Dominguez: P91-B shortfall as result of COVID-19 to be financed by borrowing
The government estimate of a revenue shortfall from COVID-19’s impact is around P91 billion which Finance Secretary Carlos G. Dominguez III said could be replaced by borrowings.
Dominguez last Tuesday said the budget deficit could take a hit from slower imports from China and sales of local businesses at the start of 2020 and could reach as much as 3.6 percent of gross domestic product, surpassing the 3.2 percent ceiling.
The government aims to collect a total of P3.5 trillion in tax and non-tax revenue in 2020.
Dominguez, at a press briefing after the Economic Development Cluster (EDC) meeting, said an increase in borrowings would provide financing for the increased deficit.
“Our credit rating is quite robust and we don’t expect any difficulty in covering a potential deficit” as a result of COVID-19, he said.
The bigger deficit, he said, was “financeable” because the country’s investment-grade credit rating makes borrowing cheaper.
The government planned to borrow a record P1.4 trillion—75 percent domestic and 25 percent foreign—in 2020 to finance the deficit.
Dominguez added that the government will not have to scrimp on spending on public goods and services, which had been programmed to reach P4.2 trillion this year.
He said the government will continue rolling out massive infrastructure projects under the ambitious “Build, Build, Build” program.
“We will keep the expenditure budget where it is even as revenues are going down,” Dominguez said.
National Treasurer Rosalia V. de Leon told the Inquirer on Wednesday (March 11) that the additional borrowing to offset the lag in revenue collections “could be funded from onshore and external borrowings, including commercial issuances.”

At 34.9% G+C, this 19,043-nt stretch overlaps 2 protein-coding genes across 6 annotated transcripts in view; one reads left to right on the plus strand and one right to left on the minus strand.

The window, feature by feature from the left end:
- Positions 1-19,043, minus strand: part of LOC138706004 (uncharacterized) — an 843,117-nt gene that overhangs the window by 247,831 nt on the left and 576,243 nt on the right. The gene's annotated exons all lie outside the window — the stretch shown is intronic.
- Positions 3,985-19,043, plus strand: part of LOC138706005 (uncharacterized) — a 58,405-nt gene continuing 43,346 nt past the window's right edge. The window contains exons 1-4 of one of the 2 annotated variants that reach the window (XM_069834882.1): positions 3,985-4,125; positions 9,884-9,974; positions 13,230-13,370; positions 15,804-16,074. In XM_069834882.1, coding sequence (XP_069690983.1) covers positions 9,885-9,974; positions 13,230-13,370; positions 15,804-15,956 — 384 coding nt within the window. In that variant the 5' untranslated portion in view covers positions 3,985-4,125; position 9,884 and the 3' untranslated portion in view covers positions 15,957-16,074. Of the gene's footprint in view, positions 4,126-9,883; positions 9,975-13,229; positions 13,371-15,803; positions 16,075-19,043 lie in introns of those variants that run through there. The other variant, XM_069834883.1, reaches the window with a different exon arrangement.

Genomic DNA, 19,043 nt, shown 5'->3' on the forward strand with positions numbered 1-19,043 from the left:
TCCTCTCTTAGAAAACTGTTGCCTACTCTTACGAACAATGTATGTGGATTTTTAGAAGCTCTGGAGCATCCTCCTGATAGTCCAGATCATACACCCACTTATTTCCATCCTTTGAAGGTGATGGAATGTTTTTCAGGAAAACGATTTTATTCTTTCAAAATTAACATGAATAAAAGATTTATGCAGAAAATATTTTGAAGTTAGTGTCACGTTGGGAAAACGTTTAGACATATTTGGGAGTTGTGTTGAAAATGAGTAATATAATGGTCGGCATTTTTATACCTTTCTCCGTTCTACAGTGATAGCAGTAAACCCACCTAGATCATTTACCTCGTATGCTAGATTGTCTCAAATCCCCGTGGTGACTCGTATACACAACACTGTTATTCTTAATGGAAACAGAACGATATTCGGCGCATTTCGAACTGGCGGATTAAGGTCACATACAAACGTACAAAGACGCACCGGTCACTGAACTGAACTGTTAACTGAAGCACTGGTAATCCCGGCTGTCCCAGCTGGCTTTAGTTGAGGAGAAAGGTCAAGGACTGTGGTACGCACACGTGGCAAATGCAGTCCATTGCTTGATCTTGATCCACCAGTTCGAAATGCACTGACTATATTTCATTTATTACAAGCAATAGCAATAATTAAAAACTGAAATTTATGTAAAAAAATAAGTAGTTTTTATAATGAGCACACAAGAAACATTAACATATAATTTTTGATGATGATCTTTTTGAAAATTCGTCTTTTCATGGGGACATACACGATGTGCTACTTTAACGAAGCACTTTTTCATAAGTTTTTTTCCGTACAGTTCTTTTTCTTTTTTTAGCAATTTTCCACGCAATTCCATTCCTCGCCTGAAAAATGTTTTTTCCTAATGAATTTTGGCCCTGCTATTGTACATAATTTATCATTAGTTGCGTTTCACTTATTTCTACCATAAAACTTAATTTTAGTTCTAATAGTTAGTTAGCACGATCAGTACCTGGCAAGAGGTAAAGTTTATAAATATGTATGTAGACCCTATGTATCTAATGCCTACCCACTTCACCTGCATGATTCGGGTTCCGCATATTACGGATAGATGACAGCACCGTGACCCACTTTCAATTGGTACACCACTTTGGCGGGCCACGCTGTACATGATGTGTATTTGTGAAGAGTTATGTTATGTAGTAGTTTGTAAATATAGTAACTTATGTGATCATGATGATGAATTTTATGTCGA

De Leon said the timing for these borrowings would “depend on market conditions.”
The Bureau of the Treasury had temporarily deferred its planned issuance of renminbi-denominated panda bonds in March, even as demand for government securities in the onshore market remained strong.
After selling euro bonds last January, the Philippines was on wait-and-see mode regarding plans to issue dollar-denominated global bonds and yen-denominated samurai bonds during the first half of 2020.
Last Monday, De Leon said the second half of the year likely “would be the timing for more aggressive collections” of the bureaus of Customs (BOC) and of Internal Revenue (BIR), the country’s two biggest revenue agencies.
Since February, 66 firms mostly in the tourism and manufacturing sectors either temporarily closed down or implemented flexible work arrangements as the COVID-19 outbreak slowed tourist arrivals and delayed raw material imports subjected to quarantine.
But on Wednesday, Dominguez said he received word from one of the major port operators that the container import volume from China was “starting to move back up” in early March.
The Department of Finance (DOF) had reported that the volume of imported goods from China dropped 44 percent year-on-year in February.
Last year, China was the Philippines’ top trading partner—the biggest import source and third-largest export market.
In a March 10 report, London-based Capital Economics said tourism and trade-dependent economies like Cambodia, Hong Kong, Singapore and Thailand and those with close supply chain links to China such as Malaysia, South Korea, Taiwan and Vietnam will be “worst hit” by the economic fallout from the spread of COVID-19.
“While Indonesia, India and the Philippines are unlikely to be hit as hard, they will also feel the impact on domestic demand,” Capital Economics senior Asia economist Gareth Leather said.
Edited by TSB
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